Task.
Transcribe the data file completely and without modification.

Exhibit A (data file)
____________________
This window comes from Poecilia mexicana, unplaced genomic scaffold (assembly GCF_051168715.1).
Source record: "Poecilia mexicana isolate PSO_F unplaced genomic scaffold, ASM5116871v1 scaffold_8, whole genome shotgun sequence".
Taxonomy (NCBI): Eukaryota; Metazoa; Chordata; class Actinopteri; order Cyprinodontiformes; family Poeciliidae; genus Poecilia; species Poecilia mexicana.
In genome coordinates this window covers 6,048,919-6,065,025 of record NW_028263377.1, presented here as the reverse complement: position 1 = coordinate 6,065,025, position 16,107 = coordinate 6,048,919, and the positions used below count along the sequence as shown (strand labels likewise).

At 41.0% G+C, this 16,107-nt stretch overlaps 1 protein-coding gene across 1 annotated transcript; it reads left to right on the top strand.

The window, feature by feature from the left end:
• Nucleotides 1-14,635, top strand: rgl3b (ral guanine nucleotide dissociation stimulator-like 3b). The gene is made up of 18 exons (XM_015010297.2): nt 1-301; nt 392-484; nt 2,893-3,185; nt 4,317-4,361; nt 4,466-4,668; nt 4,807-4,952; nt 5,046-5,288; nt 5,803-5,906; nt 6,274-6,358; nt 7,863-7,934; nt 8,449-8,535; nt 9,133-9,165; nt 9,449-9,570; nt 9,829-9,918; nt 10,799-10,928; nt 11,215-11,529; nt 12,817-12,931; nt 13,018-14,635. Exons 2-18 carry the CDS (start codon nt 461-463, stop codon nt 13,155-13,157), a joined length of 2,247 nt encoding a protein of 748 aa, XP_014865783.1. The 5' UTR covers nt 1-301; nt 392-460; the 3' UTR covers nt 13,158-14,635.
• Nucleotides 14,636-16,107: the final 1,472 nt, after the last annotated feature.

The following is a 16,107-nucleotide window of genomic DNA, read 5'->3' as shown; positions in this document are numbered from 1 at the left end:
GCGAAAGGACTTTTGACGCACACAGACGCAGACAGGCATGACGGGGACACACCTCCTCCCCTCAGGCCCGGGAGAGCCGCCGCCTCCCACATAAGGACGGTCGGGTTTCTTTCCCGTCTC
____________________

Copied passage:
This window comes from Poecilia mexicana, unplaced genomic scaffold (assembly GCF_051168715.1).
Source record: "Poecilia mexicana isolate PSO_F unplaced genomic scaffold, ASM5116871v1 scaffold_8, whole genome shotgun sequence".
Taxonomy (NCBI): Eukaryota; Metazoa; Chordata; class Actinopteri; order Cyprinodontiformes; family Poeciliidae; genus Poecilia; species Poecilia mexicana.
In genome coordinates this window covers 6,048,919-6,065,025 of record NW_028263377.1, presented here as the reverse complement: position 1 = coordinate 6,065,025, position 16,107 = coordinate 6,048,919, and the positions used below count along the sequence as shown (strand labels likewise).

At 41.0% G+C, this 16,107-nt stretch overlaps 1 protein-coding gene across 1 annotated transcript; it reads left to right on the top strand.

The window, feature by feature from the left end:
• Nucleotides 1-14,635, top strand: rgl3b (ral guanine nucleotide dissociation stimulator-like 3b). The gene is made up of 18 exons (XM_015010297.2): nt 1-301; nt 392-484; nt 2,893-3,185; nt 4,317-4,361; nt 4,466-4,668; nt 4,807-4,952; nt 5,046-5,288; nt 5,803-5,906; nt 6,274-6,358; nt 7,863-7,934; nt 8,449-8,535; nt 9,133-9,165; nt 9,449-9,570; nt 9,829-9,918; nt 10,799-10,928; nt 11,215-11,529; nt 12,817-12,931; nt 13,018-14,635. Exons 2-18 carry the CDS (start codon nt 461-463, stop codon nt 13,155-13,157), a joined length of 2,247 nt encoding a protein of 748 aa, XP_014865783.1. The 5' UTR covers nt 1-301; nt 392-460; the 3' UTR covers nt 13,158-14,635.
• Nucleotides 14,636-16,107: the final 1,472 nt, after the last annotated feature.

The following is a 16,107-nucleotide window of genomic DNA, read 5'->3' as shown; positions in this document are numbered from 1 at the left end:
GCGAAAGGACTTTTGACGCACACAGACGCAGACAGGCATGACGGGGACACACCTCCTCCCCTCAGGCCCGGGAGAGCCGCCGCCTCCCACATAAGGACGGTCGGGTTTCTTTCCCGTCTC